That famous punchline uttered by Gilda Ratner’s character Emily Litella on Saturday Night Live decades ago is not unlike what Donna Karan’s and Dave Ratner’s recent apologies sounded like. Karan, a famous fashion designer, and Ratner, a popular Western Massachusetts business owner, quickly realized they had misspoken or acted in a way that didn’t properly convey their true beliefs.
Or so they say.
Karan apologized “from the bottom of my heart’’ and said she is embarrassed about remarks she made last week that suggested sexual harassment victims were ‘‘asking for it’’ by the way they dressed in light of the Harvey Weinstein scandal.
After experiencing a huge backlash from his customer base for appearing in a photo with President Trump at a signing ceremony, Ratner claims he wasn’t aware of the full impact on Obamacare of what Trump was signing. He has also said he had no idea that Trump would also order the federal health insurance subsidies be cut.
So often, we are called on to counsel clients who have been the victims of circumstance, luck or misfortune. Perhaps it was someone else who did or said something questionable. Perhaps it was single leader’s actions that an organization is now having to explain.
Both Karan and Ratner are essentially claiming “temporary insanity”—an excuse that rarely proves effective in the short term. Here’s a few ways you and/or your organization can avoid a similar self-imposed crisis:
- Have all the facts: Don’t accept an invitation to appear at an event hosted by an individual or group that you don’t completely understand or that doesn’t align with your organization’s values or mission. Remember, not all press is good press. My favorite line from the Ratner story was that his wife told he was “naïve.” If only his customers believed his appearance at 1600 Avenue was due to ignorance.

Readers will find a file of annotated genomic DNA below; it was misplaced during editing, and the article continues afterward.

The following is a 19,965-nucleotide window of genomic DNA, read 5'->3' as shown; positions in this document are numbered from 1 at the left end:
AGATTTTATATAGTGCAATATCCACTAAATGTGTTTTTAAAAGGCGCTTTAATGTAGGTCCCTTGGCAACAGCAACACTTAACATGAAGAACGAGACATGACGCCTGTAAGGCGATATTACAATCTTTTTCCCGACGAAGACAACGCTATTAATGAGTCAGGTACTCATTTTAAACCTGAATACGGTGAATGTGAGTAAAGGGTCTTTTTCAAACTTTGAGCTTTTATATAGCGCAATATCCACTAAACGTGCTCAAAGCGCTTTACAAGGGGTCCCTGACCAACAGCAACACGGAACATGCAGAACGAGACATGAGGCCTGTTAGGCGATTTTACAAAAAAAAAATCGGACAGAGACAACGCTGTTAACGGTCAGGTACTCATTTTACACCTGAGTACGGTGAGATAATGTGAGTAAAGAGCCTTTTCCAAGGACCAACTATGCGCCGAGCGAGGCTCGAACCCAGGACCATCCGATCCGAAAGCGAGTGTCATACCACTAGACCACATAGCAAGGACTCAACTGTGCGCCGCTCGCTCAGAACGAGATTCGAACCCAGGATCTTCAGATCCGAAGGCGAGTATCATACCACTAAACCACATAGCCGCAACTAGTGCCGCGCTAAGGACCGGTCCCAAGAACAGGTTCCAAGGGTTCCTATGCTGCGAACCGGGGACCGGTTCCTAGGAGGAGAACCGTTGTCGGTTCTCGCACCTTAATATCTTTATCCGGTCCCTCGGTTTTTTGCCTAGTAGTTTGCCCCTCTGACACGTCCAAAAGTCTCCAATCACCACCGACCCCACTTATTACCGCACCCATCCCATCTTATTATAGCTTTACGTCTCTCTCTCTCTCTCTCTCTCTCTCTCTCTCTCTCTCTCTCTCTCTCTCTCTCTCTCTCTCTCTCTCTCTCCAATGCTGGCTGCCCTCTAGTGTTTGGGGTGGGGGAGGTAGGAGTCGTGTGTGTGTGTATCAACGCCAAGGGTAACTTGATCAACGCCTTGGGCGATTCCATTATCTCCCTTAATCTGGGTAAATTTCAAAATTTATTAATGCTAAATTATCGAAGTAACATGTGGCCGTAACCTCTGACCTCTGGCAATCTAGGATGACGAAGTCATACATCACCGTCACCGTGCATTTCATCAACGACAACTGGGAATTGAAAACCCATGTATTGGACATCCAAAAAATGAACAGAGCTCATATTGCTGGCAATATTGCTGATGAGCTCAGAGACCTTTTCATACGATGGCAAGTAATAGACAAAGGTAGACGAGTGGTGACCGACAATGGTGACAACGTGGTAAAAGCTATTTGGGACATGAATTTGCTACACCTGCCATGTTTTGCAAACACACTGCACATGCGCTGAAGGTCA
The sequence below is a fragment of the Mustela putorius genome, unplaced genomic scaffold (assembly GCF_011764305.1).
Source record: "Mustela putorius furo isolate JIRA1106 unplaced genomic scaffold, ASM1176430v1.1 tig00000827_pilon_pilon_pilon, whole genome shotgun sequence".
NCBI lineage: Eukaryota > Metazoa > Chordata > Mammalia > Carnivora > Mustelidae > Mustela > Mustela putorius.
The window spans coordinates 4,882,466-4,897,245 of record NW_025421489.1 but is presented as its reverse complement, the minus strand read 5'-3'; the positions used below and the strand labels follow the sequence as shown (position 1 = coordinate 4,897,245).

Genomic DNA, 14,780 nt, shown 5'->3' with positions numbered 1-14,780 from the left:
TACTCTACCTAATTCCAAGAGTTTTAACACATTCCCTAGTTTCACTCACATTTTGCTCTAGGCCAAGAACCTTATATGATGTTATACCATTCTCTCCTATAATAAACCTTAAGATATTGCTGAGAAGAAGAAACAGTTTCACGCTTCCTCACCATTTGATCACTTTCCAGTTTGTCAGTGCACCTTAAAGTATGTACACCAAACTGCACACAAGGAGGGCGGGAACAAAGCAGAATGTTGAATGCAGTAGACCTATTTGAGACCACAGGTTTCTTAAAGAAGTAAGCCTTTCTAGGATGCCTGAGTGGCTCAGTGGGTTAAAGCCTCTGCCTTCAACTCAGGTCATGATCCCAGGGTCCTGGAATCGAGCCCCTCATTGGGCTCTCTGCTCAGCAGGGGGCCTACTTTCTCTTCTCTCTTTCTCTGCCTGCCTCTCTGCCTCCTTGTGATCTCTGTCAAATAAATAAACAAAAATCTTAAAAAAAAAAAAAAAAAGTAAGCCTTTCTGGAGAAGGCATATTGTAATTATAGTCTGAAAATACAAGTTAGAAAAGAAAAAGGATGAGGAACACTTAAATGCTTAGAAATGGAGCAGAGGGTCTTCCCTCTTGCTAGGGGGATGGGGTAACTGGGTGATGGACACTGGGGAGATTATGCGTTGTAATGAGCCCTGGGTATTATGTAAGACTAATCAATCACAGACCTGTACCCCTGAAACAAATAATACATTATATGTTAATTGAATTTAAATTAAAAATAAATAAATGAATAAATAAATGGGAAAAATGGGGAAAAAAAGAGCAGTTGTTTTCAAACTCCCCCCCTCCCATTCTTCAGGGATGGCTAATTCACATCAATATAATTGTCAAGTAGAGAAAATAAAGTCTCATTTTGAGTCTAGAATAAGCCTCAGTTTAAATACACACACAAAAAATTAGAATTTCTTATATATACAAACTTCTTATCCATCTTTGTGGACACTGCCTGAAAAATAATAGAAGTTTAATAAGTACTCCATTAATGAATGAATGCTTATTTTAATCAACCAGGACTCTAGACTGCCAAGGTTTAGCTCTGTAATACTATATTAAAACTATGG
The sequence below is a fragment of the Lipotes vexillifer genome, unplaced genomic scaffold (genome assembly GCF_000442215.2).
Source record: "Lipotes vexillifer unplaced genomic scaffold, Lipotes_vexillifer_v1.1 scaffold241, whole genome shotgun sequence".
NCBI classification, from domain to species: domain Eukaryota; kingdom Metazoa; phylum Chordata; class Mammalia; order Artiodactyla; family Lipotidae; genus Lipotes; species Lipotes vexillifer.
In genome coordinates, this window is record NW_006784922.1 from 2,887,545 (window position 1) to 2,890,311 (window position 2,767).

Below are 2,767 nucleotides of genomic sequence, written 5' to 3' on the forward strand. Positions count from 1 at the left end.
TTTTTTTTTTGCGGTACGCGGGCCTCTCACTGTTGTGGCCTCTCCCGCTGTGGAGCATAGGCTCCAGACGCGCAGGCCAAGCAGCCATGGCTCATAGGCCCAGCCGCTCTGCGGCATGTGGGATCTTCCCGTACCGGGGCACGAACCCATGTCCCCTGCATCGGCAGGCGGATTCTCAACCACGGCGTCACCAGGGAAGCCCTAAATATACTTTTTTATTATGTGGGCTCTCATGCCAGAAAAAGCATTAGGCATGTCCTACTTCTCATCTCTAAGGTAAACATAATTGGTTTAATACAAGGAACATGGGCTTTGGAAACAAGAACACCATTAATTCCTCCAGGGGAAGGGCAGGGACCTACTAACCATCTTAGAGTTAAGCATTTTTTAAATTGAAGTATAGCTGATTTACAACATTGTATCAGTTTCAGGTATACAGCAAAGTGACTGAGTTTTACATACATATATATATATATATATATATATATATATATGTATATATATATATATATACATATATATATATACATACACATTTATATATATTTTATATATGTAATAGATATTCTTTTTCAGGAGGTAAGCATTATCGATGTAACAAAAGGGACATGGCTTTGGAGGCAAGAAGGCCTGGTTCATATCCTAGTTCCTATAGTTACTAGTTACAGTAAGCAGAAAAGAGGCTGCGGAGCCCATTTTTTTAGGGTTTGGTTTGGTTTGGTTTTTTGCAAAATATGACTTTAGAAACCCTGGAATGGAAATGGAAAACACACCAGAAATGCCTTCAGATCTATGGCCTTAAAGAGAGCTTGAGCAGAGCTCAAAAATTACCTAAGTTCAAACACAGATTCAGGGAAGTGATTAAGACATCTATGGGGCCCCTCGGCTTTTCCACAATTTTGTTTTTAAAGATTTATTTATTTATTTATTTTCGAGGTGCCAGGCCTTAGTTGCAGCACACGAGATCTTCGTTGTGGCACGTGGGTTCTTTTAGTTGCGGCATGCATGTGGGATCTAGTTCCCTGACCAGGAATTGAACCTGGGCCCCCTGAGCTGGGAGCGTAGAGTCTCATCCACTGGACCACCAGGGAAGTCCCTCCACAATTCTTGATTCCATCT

- Bite your tongue: Better to not comment on something that you don’t fully understand. Public figures like Karan are quoted so frequently that they lose the prospective on issues they should not be weighing-in on. The most controversial statement Karan should be offering should be on a competitor’s latest fashion line.
- Review messaging: If Ratner feels strongly about a high-profile national issue like healthcare, he should have some carefully-crafted messages ahead of time that articulate where he stands on the issue and his reasoning. All language should be uniform and consistent, whether written or spoken. He should have trusted advisors and even on objective third party provide the pros and cons of taking such a public stance.
- Identify the proper channel or forum: An op-ed in the local paper would have been a more thoughtful approach for Ratner—and would have spoken directly to his key audience–than a White House invitation, no matter how tempting or seemingly flattering. Should Karan have spoken about Weinstein, on camera on a red carpet, where she might not have been expecting such a question? No. If she had thoughts on the matter she felt were relevant, she could have arranged a sit-down interview, the kind she did when she issued her apology.
The issue with the “temporary insanity” excuse is credibility. Are Karan and Ratner apologizing because they really regret their actions/words or because the past week has been bad for business? Whatever their true intentions, it will be ultimately be up to the consumer to decide whether their apologies did the trick…or not.